public good; and they, moved by his infinuations, began to cry out" Let us maintain the common liberty of our respective tribes ; we have freed ourfelves from the llavery imposed upon us by the Egyptians, and shall we suffer ourselves to be made flaves by Moses? If we must have a master, it were better to return to Pharaoh, who at least fed us with bread and onions, than to serve this new tyrant, who by his operations has brought us into danger of famine.” Then they called in question the reality of his conference with God; and objected to the privacy of the meetings, and the prevente ing any of the people from being present at the colloquies, or even approaching the place, as grounds of great fufpicion. They accused Moses also of peculation; as embezzling part of the golden spoons and the silver chargers, that the princes had offered at the dedication of the altar*, and the offerings of the gold of the common people t, as well as most of the poll tax 1; and Aaron they accused of pocketing much of the gold of which he pretended to have made a molten calf. Besides peculation, they charged Mofes with ambiion ; to gratify which passion, he had, they faid, deceived the people, by promising to bring them to a land flowing with milk and honey ; instead of doing which, he had brought them from such a land; and that he thought light of this mischief, provided he could make himself an absolute prince . That, to fupport the new dignity with splendor in his family, the partial poll-tax already levied and given to Aa

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* Numbers, chap. vii.

+ Exodus, chap. xxxv. ver. 22. Numbers, chap. iii. and Exodus, chay xxx. # Nombers, chap. xvi. ver. 13, “ Is it a small thing that thou hast brought us up Out of a land fowing with mlk and lwner, to kill us in the wilderness, except thoa laike thyfelf a prince over u?"

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ron* was to be followed by a general onet, which would probably be augmented from time to time, if he were suffered to go on promulgating nevi laws on pretence of new occasional revelations or the divine will, till their whole fortunes were devoured by that aristocracy."

Moses denied the charge of peculation; and his accusers were deftitute of proofs to support it; though facts, if real, are in their nature capable of proof. “ I have not,” said he, (with holy confidence in the presence of God) “ I have not taken from this people the value of an afs, nor done them any other injury,” But his enemies had made the charge, and with some fuccess among the popu- . lace; for no kind of accusation is fo readily made, or eafily believed, by knaves, as the acculation of knavery.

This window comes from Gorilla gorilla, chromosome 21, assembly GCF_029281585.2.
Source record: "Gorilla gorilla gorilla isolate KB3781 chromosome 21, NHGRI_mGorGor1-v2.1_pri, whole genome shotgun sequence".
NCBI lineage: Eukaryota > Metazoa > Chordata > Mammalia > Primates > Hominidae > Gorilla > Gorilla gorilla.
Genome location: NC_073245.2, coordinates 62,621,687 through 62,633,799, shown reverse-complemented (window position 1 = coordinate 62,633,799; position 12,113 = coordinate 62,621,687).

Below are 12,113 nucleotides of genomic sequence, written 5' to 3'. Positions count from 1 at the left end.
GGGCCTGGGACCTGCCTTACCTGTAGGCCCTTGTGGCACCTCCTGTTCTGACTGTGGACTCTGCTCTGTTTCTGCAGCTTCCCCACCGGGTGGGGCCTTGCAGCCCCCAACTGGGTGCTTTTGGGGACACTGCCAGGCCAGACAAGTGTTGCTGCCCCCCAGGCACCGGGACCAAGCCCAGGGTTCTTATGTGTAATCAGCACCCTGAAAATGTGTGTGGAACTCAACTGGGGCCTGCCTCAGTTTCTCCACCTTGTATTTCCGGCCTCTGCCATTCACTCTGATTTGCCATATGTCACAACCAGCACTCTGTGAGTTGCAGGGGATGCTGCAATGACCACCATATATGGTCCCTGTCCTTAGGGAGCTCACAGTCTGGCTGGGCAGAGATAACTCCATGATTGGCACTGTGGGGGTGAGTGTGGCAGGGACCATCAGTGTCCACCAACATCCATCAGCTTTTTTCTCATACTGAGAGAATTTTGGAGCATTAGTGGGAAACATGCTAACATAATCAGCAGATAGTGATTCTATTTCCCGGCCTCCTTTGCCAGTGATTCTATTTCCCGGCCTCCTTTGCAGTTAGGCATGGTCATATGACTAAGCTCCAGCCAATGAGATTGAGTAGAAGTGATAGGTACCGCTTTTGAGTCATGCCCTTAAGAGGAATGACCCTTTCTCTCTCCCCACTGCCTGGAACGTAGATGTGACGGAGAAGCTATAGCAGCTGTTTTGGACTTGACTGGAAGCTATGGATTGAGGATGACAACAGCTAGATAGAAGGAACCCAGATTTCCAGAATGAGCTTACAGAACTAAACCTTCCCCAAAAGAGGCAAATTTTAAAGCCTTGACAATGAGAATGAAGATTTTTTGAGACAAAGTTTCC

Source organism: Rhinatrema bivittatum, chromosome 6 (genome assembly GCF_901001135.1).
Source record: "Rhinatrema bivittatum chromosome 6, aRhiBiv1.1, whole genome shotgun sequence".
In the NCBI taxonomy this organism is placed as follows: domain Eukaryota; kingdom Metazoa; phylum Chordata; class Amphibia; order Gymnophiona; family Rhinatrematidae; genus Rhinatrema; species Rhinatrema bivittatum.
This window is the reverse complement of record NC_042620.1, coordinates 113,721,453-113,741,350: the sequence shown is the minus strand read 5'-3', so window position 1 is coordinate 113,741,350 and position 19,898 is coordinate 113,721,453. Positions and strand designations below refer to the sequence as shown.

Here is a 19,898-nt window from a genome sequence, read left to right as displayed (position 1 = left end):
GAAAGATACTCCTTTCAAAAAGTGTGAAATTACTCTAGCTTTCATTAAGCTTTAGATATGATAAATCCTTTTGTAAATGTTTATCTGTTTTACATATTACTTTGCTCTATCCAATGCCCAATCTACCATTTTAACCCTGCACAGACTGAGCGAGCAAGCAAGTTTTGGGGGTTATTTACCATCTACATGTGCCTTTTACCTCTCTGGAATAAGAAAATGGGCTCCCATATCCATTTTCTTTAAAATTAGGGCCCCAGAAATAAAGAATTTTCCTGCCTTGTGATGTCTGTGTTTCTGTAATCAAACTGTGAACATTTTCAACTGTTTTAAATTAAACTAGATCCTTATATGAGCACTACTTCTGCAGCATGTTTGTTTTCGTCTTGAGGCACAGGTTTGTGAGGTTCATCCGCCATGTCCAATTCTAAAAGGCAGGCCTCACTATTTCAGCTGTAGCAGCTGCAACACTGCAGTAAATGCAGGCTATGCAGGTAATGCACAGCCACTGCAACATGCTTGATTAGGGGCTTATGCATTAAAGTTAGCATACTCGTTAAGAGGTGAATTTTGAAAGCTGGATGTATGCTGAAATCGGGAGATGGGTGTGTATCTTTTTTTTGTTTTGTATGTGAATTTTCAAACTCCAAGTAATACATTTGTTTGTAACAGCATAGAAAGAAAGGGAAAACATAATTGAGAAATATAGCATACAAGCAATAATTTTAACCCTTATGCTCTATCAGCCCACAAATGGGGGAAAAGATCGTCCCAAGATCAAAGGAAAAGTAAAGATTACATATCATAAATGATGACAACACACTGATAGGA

- In fine, no less than two hundred and fifty oft he principal men, “famous in the congregation, men of renown I,” heading and exciting the mob, working them up to such a pitch of phrensy, that they called out, stone 'em, stone 'em, and thereby secure our liberties; and let us choose other captains that may lead us back into Egypt, in case we do not succeed in reducing the Canaanites.

On the whole, it appears that the Israelites were a people jealous of their newly acquired liberty, which jealousy was in itself no fault; but that when they fulfered it to be worked upon by artful nen, pretending public good, with nothing really in view but private interest, they were led to oppose the establishment of the new constitution, whereby they brought upon themselves much inconvenience and mistortune. It farther appears from

* Numbers, chap. iji.

+ Exodus, chap. XXX;

# Numbers, chap. xvi.

the same inestimable history, that when, after many ages, the constitution had become old and much abused, and an amendment of it was propofed, the populace, as they had accused Moses of the ambition of making himself a prince, and cried out, stone him, stone him ; fo, excited by their highpriests and fcribes, they exclaimed against the Meffiah, that he aimed at becoming king of the Jews, and cried, crucify him, crucify him. From all which we may gather, that popular opposition to a public measure, is no proof of its impropriety, even though the opposition be excited and headed by men of distinction.

To conclude, I beg I may not be understood to infer, that our general convention was divinely inspirt when it formed the new federal constitution, merely because that constitution has been unreaonably and vehemently opposed : yet, I must own, I have fo much faith in the general government of the world by Providence, that I can hardly conceive a transaction of such momentous importance to the welfare of millions now existing, and to exist in the poterity of a great nation, thould be suffered to pass without being in some degree. influenced, guided, and governed by that omnipotent, omnipresent and beneficent Ruler, in whom all inferior spirits live, and move, and have their bcing.